Metaflumizone or its impurities/metabolites were not genotoxic.
Metaflumizone was not carcinogenic.
Reproduction and developmental toxicity
Metaflumizone was not a reproductive or developmental toxicant at the doses tested in the various studies.
Other toxicology endpoints
On the basis of this evidence, metaflumizone is not considered likely to be a neurotoxicant in humans. No evidence of developmental neurotoxicity was noted in the range-finding DNT study.
Metaflumizone was not immunotoxic by the sRBC or the splenic NK cell assays.
Observation in humans
No information was provided.
The product is proposed to be used in gardens, golf courses, industrial areas, lawns, parks, turf and sports grounds. The product may be used by domestic users, as well as professional users. While exposure modelling as part of the OCS evaluation concluded that the systemic risks were acceptable and margins of exposure were not considered unsafe, the OCS noted that Section 3.6.5 of the current APVMA Data Guidelines (Guideline for pesticides intended for domestic use) indicates that: "Domestic pesticide products should present a low risk from repeated use. For instance, such products should be unlikely to induce irreversible toxicity." The OCS considers that the dermal sensitisation potential of the product does not match the 'low risk from repeated use' criteria, noting that there is no specific PPE prescribed for dermal sensitisers, and has recommended a restriction to 'professional use only' for the product.
The Applicant has indicated in their initial comments on the report that new risk reduction technologies are being developed and that a subsequent application for use of the product in domestic situations will be assembled in the future. This is not expected to have any specific bearing on the scheduling proposal (noting OCS' comments above regarding the lack of dermal sensitisation potential for the active constituent metaflumizone).
No specific information is available.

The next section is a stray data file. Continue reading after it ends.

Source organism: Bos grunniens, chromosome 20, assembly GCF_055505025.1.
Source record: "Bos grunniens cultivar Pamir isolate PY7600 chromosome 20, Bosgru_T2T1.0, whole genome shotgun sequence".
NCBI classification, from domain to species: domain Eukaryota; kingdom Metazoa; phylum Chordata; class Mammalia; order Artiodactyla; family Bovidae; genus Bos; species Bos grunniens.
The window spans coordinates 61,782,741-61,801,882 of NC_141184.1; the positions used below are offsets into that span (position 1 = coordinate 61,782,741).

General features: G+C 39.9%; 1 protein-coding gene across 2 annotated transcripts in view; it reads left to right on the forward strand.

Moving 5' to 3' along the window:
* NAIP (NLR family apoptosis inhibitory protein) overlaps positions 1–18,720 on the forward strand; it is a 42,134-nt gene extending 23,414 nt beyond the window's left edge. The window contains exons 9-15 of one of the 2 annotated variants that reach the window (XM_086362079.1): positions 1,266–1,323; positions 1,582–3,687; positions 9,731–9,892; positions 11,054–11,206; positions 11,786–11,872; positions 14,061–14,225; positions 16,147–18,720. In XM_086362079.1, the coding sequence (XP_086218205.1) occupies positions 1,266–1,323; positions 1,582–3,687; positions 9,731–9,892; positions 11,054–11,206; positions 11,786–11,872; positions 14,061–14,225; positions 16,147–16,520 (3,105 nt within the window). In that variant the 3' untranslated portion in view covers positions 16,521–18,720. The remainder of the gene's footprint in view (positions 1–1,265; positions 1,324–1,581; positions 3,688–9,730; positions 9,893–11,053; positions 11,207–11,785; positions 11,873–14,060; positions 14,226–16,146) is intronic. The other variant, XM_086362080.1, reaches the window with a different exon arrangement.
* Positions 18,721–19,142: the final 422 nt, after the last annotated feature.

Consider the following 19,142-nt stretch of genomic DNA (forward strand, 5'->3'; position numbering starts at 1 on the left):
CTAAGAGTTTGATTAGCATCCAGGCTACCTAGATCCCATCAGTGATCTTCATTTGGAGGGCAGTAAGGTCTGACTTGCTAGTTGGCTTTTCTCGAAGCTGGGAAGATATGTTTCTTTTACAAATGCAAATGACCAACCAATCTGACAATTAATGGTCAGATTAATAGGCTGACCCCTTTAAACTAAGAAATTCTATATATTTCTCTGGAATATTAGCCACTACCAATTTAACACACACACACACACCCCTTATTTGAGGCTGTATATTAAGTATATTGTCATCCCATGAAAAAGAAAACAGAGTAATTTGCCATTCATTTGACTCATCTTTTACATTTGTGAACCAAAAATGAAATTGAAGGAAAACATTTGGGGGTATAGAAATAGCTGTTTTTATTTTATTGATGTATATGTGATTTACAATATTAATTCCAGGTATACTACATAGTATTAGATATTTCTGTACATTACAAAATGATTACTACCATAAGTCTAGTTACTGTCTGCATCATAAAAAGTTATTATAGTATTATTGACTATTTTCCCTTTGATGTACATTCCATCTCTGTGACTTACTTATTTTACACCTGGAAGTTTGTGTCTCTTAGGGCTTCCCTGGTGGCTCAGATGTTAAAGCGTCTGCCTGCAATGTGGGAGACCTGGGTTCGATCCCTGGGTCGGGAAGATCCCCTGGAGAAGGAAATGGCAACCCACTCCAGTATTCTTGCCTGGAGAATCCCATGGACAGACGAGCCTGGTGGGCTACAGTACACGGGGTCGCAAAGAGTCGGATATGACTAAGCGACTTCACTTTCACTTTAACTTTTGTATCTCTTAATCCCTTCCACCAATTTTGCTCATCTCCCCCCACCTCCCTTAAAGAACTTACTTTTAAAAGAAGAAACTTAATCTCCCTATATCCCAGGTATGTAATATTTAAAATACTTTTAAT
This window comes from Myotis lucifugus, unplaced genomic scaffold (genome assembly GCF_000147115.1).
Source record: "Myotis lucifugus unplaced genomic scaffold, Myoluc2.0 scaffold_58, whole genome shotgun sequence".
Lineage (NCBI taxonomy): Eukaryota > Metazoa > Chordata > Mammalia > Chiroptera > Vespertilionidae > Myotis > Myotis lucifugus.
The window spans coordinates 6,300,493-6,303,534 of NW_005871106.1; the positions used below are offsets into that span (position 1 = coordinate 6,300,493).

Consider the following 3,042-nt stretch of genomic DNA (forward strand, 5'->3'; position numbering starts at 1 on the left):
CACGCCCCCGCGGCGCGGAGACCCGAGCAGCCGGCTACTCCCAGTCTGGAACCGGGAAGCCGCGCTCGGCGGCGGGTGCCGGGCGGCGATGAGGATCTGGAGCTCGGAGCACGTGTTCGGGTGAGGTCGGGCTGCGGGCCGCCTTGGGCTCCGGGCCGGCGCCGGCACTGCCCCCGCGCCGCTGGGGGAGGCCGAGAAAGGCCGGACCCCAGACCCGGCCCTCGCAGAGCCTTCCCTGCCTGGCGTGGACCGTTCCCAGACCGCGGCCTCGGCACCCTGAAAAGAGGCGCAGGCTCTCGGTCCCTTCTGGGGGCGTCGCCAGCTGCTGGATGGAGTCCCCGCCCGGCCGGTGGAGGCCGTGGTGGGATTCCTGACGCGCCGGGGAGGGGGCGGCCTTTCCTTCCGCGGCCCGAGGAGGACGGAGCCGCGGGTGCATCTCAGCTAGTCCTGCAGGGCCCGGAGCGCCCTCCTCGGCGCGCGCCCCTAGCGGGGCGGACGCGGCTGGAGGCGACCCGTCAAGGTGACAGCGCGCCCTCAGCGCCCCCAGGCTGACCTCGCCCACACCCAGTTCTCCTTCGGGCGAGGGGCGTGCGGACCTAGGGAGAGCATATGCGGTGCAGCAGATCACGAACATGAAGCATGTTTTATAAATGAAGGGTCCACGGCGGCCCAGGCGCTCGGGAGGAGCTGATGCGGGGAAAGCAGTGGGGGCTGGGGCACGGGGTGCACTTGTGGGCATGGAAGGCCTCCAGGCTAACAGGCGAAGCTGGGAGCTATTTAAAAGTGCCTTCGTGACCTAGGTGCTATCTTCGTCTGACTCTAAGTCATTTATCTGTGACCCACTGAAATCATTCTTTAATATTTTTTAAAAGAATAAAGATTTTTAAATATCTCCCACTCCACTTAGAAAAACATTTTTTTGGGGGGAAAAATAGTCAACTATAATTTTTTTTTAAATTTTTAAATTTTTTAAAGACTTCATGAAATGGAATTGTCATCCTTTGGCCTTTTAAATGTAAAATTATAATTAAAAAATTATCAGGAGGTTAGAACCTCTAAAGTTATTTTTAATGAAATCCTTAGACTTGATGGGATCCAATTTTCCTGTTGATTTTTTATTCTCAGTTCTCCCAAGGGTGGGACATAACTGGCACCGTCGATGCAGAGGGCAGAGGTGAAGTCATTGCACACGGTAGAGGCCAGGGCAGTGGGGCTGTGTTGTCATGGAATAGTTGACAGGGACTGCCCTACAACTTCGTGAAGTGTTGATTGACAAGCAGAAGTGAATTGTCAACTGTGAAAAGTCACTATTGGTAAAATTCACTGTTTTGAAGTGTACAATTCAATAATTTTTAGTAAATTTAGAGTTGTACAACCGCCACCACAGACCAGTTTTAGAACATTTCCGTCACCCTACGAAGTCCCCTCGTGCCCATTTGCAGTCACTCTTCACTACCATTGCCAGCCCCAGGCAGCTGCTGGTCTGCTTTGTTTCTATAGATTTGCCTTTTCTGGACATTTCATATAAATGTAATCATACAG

Metaflumizone is currently listed in Schedules 5.
Metaflumizone was first time considered by the National Drugs and Poisons Scheduling Committee (NDPSC) in October 2007. The committee noted the following from the draft report:
- On the basis of its overall low toxicity profile and its accumulative and persistent nature, the approval of metaflumizone is supported subject to the following conditions:
- the active metaflumizone is only for use in non-food producing animals or on non-food producing plants; and
- the active metaflumizone is only suitable for those use patterns where there is no human exposure to the product containing metaflumizone or to its residues; and
- any application for a product containing the active metaflumizone and proposing a new use pattern would require an occupational health and safety assessment for each new product application and use pattern.
- Whilst noting that the acute toxicity of metaflumizone was low, on the basis of the slight eye irritation in rabbits and its tendency to accumulate in body fat, the NDPSC may wish to consider placing it in Schedule 5.
The Committee noted that the metaflumizone toxicological database was complete and all of the submitted studies were well conducted and performed in accordance with contemporary test guidelines. All submitted studies were considered adequate and were relied upon to enable the recommendations to be made.
The Committee generally agreed that the toxicity of metaflumizone was very low, with only slight eye irritation being of any note. However, Members noted that metaflumizone was very lipid soluble and could bioaccumulate.
The Committee generally agreed the low toxicity together with the bioaccumulation potential, constituted a risk that could be adequately addressed through a Schedule 5 listing and the product registration process.
The delegates considered the following in regards to this proposal:
- Scheduling proposal;
- OCS evaluation report (not publicly available);
- Section 52E of the Therapeutic Goods Act 1989;
- SPF scheduling factors;
- Other relevant information.
Delegate's final decision
The toxicology profile of metaflumizone is consistent with SPF criteria for listing in Schedule 5, and consistent with the 2007 decision of the NDPSC to list it in Schedule 5. No new information is contained in the current submission that would cause that decision to be changed. This position is supported in both the OCS evaluation report and by the product sponsor. Accordingly, the delegate confirms that listing of metaflumizone in Schedule 5 remains appropriate, with no exemption cut-off. The delegate decided that the relevant matters under section 52E (1) of the Therapeutic Goods Act 1989 include (b) the purposes for which a substance is to be used and the extent of use of a substance; and (c) toxicity.